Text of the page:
Jochen Fritz Keeps Water Buffalo in Werder: Life with Big Cute Buffaloes – Potsdam Mittelmark

Werder (Havel) – “Kooommet, kooommet,” these are the calls that Jochen Fritz’s animals seem to hear. First, then the other, and finally the whole herd of water buffalo moves towards the farmer from his shady spot in a pasture above Great Plessower See in Werder (Havel). For animals, this is an effort, because this Wednesday a new heat record will be set in many parts of Brandenburg. The weather app shows 37 degrees in the morning. “Heat is also pure stress for animals,” says Fritz.

The farmer, who runs Werder Organic Farm with farmer Demeter Roland von Schmeling, his wife Regina and partner Rahel Volz, has already acquired the most popular Asian buffalo. Because the lawns they rented a few years ago were wet, and “water buffaloes are like wet soil,” says Fritz. Since they have fewer sweat glands, they like to cool off in moist water. Farming families signed a wet lawn lease about six years ago. Today the pastures are dry.

The whole soil of Brandenburg is dry in large portions of dust

Although large animals with huge horns and cute brown eyes can also be kept on dry pastures like traditional cattle, they then need to be soaked. So the farmer dug a hole. But that too has now dried up. “It’s scary how dry it has become in here.”

According to the Helmholtz Center for Environmental Research’s Drought Monitor, most of the soil in Brandenburg – meaning at a depth of 1.8 meters – is dry. Even for up to 25 cm, the depth that most plants can reach, the map shows severe drought in about half of the country.

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The agronomist explains that the water buffalo on the organic farm also serves to “preserve the cultural landscape.” Animals ensure that the areas remain free of competing plants. It is paid for by eating the meadow. Many plant species can then develop again. It serves this biodiversity, i.e. the abundance of various plants, animals, and microorganisms in the landscape.

“Everything is a cycle for us”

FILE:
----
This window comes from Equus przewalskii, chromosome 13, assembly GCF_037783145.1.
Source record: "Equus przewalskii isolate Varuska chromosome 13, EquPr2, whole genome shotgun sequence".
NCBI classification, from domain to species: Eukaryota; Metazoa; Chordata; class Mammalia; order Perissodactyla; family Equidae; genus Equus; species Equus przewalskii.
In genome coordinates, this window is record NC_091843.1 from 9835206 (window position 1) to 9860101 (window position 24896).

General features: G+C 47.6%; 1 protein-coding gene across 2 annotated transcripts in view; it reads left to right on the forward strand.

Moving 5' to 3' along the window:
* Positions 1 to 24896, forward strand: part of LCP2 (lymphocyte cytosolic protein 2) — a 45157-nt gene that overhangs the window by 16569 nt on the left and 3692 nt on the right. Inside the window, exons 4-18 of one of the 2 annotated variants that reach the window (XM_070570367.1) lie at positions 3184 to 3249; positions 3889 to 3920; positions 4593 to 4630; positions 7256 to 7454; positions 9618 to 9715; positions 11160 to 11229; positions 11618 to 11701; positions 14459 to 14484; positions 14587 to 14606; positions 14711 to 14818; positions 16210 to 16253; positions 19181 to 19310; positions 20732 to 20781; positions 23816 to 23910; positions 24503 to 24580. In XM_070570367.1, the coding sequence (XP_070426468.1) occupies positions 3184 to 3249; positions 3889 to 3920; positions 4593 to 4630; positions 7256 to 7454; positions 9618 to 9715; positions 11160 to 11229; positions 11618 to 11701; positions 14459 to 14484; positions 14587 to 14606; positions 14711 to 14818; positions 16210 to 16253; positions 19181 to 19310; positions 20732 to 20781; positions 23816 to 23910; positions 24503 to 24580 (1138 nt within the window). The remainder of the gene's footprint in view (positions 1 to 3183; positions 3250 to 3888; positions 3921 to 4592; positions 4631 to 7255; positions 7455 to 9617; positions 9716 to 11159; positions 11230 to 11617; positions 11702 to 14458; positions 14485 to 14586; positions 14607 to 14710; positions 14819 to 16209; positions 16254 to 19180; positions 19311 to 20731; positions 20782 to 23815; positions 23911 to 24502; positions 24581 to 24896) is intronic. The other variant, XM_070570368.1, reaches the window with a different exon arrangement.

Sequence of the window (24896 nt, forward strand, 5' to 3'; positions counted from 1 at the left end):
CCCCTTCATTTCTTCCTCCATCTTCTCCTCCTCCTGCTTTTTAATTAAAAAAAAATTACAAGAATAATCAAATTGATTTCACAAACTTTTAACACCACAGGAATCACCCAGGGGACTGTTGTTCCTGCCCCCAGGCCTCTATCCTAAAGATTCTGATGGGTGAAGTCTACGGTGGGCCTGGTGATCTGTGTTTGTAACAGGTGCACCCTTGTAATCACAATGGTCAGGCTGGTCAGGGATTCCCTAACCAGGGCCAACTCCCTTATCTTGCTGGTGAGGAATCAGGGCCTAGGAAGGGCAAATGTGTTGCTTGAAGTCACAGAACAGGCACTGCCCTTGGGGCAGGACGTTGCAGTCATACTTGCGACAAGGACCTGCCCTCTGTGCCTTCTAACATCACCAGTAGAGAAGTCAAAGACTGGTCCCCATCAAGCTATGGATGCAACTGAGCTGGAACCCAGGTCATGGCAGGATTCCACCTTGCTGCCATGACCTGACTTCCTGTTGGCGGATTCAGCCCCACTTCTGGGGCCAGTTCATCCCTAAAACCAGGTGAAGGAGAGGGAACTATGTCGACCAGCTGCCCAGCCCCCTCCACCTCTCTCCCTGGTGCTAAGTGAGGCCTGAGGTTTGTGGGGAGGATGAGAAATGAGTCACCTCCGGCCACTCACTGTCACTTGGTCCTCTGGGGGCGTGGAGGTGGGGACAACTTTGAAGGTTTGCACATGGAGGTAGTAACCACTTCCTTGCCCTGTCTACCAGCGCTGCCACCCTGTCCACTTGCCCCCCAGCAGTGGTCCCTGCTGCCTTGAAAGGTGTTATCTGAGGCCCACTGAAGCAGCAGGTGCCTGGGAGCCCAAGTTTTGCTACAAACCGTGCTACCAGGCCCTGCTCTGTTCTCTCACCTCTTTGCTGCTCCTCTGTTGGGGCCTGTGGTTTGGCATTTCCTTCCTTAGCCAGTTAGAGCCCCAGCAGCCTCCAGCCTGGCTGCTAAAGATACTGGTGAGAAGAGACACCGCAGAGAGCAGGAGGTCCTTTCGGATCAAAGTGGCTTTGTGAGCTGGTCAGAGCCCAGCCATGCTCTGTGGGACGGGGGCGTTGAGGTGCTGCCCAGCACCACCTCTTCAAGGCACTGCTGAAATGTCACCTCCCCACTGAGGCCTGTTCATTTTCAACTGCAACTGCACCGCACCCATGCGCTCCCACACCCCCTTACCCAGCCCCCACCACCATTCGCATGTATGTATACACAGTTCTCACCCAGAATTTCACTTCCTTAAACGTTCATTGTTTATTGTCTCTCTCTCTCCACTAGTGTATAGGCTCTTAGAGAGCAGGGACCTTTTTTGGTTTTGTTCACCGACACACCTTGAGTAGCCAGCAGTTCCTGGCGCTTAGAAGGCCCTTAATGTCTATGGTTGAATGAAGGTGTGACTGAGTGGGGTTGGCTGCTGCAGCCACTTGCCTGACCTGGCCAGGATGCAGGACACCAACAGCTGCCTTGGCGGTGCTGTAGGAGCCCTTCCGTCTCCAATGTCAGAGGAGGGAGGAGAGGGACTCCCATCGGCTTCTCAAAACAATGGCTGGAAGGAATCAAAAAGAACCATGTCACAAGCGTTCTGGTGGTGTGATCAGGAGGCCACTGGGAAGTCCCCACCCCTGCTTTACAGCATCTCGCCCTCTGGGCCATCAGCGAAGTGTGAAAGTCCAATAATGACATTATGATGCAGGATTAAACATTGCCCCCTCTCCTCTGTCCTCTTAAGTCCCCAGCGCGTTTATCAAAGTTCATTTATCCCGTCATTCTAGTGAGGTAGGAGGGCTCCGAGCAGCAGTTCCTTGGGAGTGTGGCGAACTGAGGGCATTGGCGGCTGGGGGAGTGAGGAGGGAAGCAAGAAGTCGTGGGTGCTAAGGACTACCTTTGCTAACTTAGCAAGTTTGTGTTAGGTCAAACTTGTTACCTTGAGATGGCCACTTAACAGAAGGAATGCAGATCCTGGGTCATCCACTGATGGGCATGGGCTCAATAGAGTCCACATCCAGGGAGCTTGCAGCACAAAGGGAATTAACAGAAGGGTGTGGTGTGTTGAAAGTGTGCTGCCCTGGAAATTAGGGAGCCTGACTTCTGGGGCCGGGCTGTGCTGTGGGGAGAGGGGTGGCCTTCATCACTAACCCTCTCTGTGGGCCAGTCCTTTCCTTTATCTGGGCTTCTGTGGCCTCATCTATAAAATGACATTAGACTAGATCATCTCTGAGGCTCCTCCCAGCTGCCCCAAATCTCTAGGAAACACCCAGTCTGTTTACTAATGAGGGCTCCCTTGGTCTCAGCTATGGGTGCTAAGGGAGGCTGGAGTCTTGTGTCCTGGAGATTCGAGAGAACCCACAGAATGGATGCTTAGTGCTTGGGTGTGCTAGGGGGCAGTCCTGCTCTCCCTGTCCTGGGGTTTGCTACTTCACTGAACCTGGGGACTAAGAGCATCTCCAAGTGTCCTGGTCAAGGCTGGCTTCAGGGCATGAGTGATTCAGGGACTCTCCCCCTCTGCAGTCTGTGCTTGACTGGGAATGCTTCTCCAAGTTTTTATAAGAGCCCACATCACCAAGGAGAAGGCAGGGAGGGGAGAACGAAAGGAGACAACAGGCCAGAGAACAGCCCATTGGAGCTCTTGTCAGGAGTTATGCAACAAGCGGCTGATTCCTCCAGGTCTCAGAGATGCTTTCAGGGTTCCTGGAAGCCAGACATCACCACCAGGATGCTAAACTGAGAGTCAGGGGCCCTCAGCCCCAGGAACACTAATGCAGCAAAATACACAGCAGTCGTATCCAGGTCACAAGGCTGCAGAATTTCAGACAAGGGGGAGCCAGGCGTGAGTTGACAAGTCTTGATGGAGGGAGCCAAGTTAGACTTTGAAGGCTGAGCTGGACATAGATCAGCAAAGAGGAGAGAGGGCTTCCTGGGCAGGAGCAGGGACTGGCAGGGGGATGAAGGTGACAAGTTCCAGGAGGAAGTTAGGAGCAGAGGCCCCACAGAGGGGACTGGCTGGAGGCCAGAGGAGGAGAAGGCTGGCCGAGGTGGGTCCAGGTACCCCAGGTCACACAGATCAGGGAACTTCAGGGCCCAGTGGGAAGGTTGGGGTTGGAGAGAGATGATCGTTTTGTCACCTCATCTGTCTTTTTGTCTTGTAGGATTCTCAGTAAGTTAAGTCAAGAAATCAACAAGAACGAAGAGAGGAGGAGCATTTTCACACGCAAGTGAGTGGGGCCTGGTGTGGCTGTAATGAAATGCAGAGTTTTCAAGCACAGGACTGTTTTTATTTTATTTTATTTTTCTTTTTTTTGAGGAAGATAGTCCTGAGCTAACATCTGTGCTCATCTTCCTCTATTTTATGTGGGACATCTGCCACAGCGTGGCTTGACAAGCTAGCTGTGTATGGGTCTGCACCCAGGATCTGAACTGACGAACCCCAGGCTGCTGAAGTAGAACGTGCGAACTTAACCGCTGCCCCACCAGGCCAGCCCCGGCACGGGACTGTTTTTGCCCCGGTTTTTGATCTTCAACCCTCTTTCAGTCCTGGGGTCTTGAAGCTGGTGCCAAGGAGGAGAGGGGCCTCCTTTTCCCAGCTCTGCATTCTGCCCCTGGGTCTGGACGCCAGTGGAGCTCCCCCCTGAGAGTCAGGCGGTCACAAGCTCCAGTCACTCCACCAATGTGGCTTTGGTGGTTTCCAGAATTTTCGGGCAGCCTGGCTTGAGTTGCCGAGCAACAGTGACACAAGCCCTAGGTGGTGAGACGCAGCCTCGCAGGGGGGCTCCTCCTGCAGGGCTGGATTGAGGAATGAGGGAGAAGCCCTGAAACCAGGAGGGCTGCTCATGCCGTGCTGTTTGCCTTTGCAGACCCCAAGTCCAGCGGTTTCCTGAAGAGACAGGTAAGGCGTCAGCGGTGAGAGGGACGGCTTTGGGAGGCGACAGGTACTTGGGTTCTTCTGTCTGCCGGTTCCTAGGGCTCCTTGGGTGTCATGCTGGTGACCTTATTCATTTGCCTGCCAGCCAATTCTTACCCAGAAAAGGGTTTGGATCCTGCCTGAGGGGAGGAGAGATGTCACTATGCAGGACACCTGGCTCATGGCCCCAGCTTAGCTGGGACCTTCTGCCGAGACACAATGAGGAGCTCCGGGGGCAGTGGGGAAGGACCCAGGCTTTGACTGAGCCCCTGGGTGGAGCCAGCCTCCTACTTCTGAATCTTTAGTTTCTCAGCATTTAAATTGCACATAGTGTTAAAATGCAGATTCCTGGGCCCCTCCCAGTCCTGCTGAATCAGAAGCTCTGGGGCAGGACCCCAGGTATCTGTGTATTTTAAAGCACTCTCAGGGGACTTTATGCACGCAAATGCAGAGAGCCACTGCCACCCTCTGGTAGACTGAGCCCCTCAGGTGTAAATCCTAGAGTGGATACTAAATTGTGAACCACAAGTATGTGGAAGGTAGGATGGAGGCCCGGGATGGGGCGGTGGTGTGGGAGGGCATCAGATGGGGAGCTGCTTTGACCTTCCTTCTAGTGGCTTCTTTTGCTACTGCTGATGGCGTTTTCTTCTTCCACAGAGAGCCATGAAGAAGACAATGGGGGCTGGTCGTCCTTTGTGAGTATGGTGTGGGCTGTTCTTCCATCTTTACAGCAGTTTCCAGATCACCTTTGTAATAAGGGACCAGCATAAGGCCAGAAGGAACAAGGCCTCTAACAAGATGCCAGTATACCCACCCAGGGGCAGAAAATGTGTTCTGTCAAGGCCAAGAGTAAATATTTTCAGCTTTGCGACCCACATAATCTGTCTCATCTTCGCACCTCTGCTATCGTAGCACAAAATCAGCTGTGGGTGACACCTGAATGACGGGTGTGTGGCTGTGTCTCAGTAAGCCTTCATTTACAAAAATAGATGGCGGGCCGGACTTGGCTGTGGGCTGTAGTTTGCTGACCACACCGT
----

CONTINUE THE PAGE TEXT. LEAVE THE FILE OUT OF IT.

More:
Two farm families run the farm, which is actually not a real farm, but consists of pastures and farms scattered throughout Werder, using ecological agriculture. The farm does not use artificial fertilizers or pesticides. “Everything is a cycle for us,” explains Fritz. In addition to areas that keep buffalo free, there are other areas where farmers mow lawns and give cattle hay.

A special type of plant has been grown in a field on an organic farm for some time: alfalfa, a clover plant that has particularly deep roots and is therefore more resistant to heat and drought. “For Brandenburg a future factory,” Fritz is convinced. It can be cut three to four times a year. It also becomes animal feed for buffaloes.

Farm families sell beef once a month – mostly on Fridays – in their shop on Eisenbahnstraße 158 in Werder. Organic farm customers can find out when fresh meat is available via the newsletter, which can be subscribed to on the website (www.biohof-werder.de). The most delicious buffalo meat, a mixture of venison and beef. You can buy buffalo sausages, steaks and burgers. Grilled buffalo costs between 20 and 30 euros. “The prices are like a health food store,” says Fritz.

For Jochen Fritz, traditional farming is a taboo. Photo: Otmar Winter

The farmer noticed that his customers, despite their love of organic farming, were becoming more reluctant to spend the money. For Fritz, the solution is to buy less meat, but instead buy it from sustainable farming, and above all from the region. In addition to low consumption, the farm also suffers from high energy and feed prices. “Now we have to pay twice that amount for silage.” In order to raise awareness of food and regionalism, the farm regularly invites school classes to its farms. “There are children who have never seen a chicken before,” says Fritz.

A hunter shoots buffalo directly in the pasture

About eight buffaloes are slaughtered by the herd each year. The hunter comes and shoots the animal right in the pasture. This way there is no stress caused by transportation to the slaughterhouse, says Fritz.

His animals stand outside in the pasture all day long. They have a night shelter. Therefore, organic farmers have to go out to the animals more often to renovate fences and do other grazing work. Perhaps stable housing will be easier and cheaper. However, the farmer did not want to give up his livelihood or cultivation because of it. “Sometimes I have these thoughts,” he says. But it is not a solution. “Someone should keep the animals. And in the way they deserve.”

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